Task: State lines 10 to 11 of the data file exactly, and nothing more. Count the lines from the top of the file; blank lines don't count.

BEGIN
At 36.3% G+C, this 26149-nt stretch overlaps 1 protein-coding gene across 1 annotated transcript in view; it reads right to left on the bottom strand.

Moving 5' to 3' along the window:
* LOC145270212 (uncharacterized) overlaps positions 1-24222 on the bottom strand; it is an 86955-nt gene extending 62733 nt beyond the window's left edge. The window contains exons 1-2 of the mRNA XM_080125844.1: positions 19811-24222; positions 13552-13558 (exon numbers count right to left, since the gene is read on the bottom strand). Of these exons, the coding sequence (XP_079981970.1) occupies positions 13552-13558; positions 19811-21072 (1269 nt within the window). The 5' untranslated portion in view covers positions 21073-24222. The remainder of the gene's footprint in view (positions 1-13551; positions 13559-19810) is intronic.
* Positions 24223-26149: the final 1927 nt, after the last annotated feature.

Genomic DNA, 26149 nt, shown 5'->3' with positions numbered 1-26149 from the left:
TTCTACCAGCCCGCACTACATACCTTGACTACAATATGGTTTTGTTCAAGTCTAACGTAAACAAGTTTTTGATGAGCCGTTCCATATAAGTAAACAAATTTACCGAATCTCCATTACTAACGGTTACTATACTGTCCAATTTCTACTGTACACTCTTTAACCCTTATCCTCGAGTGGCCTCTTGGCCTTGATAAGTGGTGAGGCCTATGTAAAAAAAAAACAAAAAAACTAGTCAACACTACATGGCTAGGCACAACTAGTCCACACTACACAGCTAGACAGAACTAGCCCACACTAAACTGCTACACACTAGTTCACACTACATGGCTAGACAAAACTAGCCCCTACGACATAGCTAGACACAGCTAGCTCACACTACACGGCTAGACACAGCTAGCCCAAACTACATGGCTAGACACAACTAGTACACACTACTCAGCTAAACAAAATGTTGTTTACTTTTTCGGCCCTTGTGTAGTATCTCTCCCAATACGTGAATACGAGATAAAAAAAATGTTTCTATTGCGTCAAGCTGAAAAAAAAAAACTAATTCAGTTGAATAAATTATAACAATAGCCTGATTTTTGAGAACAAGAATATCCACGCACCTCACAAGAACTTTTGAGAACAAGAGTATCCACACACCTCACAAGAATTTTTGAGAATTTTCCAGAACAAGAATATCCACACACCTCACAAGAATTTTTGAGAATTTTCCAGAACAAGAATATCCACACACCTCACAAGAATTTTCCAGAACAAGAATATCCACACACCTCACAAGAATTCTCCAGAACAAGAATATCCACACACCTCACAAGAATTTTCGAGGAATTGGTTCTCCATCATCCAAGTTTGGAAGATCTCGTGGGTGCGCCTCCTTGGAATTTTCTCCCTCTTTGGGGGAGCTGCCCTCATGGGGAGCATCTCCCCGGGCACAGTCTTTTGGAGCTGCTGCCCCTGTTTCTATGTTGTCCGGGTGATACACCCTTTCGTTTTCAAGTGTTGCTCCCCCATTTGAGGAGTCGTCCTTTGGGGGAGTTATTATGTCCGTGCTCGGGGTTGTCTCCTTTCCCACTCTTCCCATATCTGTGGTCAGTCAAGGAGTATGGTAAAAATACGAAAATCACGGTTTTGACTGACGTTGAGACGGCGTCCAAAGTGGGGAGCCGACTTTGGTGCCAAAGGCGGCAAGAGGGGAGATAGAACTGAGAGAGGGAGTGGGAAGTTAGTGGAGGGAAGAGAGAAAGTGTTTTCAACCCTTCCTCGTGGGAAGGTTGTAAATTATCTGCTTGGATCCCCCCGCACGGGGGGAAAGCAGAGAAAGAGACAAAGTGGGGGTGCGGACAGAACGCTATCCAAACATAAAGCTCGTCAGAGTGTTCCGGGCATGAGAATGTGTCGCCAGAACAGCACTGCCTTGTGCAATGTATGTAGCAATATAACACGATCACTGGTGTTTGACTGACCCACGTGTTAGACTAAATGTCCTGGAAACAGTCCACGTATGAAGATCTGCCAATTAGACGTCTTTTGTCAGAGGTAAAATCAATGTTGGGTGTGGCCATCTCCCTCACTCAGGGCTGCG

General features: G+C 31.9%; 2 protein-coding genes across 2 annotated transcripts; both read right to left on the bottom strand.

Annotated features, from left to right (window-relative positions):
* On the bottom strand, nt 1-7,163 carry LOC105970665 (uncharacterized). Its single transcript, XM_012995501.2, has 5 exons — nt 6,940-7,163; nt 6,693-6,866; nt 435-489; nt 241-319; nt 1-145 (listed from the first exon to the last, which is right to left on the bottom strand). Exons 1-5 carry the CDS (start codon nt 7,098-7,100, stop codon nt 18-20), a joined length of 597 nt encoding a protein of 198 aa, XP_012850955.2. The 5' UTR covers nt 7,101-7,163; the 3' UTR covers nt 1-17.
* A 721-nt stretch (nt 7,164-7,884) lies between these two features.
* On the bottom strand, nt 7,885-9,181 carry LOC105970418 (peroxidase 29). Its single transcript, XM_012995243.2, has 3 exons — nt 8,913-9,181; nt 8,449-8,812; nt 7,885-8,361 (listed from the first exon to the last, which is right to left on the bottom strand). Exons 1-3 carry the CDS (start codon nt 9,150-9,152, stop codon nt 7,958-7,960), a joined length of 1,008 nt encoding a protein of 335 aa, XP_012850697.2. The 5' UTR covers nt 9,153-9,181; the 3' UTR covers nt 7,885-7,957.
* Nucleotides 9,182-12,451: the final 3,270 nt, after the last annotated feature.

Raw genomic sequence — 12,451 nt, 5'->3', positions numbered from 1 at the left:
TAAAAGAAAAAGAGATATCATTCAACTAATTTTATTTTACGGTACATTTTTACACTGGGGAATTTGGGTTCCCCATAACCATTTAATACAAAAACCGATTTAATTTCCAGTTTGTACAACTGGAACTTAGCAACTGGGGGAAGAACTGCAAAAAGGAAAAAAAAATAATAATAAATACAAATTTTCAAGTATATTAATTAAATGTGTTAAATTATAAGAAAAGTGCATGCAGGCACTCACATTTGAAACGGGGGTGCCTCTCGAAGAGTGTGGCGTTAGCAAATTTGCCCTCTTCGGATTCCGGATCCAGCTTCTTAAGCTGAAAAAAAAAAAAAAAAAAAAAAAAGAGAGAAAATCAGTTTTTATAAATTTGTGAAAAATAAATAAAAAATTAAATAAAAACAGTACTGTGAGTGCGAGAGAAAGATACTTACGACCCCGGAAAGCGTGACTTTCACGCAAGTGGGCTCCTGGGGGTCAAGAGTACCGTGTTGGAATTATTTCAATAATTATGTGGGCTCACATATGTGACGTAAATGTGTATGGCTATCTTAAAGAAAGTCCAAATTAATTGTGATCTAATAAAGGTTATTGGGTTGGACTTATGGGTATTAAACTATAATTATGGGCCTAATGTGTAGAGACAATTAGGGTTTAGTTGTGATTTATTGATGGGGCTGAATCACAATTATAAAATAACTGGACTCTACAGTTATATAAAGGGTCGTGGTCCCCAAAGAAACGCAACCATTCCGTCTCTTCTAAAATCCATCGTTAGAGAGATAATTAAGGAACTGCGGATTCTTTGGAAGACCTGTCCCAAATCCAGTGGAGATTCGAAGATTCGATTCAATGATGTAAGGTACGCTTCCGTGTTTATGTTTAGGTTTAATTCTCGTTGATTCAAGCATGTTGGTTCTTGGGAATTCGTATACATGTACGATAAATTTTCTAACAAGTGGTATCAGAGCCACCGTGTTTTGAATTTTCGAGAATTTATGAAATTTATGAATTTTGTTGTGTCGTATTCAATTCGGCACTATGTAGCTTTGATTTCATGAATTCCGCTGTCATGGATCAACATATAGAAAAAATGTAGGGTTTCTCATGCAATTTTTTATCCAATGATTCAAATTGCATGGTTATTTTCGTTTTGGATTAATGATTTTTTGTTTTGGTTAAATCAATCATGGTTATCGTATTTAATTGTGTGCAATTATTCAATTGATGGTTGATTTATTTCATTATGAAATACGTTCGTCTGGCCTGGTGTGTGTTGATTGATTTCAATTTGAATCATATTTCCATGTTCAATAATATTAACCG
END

* A 721-nt stretch (nt 7,164-7,884) lies between these two features.
* On the bottom strand, nt 7,885-9,181 carry LOC105970418 (peroxidase 29). Its single transcript, XM_012995243.2, has 3 exons — nt 8,913-9,181; nt 8,449-8,812; nt 7,885-8,361 (listed from the first exon to the last, which is right to left on the bottom strand). Exons 1-3 carry the CDS (start codon nt 9,150-9,152, stop codon nt 7,958-7,960), a joined length of 1,008 nt encoding a protein of 335 aa, XP_012850697.2. The 5' UTR covers nt 9,153-9,181; the 3' UTR covers nt 7,885-7,957.